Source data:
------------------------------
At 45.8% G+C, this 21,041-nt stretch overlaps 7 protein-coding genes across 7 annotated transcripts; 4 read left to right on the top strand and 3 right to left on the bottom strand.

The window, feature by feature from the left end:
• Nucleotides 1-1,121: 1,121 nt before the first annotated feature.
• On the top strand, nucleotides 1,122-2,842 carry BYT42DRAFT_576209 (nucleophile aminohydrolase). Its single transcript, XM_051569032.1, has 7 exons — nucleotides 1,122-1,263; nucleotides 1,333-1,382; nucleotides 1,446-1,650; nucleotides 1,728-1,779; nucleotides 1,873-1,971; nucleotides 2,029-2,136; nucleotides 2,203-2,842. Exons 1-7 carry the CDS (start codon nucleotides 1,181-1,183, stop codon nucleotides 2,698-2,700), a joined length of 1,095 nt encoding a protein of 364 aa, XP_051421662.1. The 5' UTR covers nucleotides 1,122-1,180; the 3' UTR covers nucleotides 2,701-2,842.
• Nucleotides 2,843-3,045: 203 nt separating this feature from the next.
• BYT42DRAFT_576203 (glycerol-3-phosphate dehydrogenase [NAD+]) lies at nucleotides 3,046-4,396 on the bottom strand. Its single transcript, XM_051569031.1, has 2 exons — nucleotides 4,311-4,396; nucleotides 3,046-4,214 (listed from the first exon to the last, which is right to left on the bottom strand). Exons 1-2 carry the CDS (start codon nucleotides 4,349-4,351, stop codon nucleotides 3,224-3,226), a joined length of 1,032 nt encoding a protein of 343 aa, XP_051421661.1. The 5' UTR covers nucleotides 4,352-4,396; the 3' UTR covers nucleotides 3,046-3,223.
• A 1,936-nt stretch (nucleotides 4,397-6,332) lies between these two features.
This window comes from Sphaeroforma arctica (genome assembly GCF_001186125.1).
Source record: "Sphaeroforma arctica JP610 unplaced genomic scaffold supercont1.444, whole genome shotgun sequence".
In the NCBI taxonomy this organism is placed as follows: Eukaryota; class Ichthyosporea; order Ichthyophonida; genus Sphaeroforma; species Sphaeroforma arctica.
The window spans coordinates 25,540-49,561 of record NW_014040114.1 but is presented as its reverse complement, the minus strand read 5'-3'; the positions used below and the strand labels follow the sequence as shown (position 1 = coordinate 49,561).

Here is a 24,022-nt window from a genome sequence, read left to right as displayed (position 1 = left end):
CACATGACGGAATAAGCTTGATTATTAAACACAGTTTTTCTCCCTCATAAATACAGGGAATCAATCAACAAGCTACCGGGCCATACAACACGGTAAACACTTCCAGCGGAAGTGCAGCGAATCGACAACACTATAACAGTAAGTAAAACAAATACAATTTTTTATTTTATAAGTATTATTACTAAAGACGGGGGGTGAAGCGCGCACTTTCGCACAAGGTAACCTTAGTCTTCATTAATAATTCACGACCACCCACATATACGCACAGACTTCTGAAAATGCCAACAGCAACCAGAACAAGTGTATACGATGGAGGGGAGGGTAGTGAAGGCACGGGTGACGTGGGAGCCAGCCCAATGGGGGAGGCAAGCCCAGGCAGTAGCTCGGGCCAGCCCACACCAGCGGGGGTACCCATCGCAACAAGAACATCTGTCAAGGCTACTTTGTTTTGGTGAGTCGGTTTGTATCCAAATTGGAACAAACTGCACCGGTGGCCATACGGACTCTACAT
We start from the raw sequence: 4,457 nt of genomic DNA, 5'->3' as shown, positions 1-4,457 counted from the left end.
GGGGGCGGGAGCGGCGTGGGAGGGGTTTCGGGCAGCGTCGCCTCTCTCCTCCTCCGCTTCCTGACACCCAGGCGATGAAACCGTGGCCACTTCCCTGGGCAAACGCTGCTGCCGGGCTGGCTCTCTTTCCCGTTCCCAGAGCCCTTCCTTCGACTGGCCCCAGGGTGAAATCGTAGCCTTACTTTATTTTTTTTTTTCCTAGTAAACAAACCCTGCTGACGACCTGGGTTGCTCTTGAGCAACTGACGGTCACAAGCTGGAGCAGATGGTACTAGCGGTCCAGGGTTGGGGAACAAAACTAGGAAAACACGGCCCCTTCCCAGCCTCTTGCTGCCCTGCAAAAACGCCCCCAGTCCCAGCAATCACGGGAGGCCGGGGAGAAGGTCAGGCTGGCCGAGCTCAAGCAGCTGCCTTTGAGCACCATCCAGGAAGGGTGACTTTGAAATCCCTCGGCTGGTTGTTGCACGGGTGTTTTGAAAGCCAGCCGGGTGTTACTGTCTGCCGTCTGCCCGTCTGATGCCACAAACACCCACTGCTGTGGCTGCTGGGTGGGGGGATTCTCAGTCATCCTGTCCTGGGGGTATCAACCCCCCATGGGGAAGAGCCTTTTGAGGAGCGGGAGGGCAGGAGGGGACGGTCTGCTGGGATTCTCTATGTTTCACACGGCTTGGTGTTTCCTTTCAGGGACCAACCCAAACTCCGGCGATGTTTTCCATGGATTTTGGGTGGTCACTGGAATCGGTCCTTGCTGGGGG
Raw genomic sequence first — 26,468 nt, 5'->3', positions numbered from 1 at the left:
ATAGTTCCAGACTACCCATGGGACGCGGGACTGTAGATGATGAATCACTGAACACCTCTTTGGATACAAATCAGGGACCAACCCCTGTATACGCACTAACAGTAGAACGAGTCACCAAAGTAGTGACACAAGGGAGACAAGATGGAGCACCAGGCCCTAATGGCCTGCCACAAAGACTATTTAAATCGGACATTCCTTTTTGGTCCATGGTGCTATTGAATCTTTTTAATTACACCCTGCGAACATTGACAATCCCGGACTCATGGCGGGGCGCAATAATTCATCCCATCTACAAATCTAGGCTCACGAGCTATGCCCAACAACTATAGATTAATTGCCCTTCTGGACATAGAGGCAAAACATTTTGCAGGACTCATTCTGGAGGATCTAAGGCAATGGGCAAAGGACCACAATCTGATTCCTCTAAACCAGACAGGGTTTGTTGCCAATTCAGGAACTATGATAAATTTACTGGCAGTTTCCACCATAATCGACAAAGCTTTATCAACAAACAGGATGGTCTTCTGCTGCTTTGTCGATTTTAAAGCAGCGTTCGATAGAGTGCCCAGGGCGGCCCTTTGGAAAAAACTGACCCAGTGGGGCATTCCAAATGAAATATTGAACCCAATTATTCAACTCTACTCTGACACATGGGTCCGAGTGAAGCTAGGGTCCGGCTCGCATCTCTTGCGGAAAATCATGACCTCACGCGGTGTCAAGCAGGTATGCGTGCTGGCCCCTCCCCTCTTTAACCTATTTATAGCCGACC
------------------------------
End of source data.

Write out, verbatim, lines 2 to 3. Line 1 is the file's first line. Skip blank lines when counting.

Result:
The window, feature by feature from the left end:
• Nucleotides 1-1,121: 1,121 nt before the first annotated feature.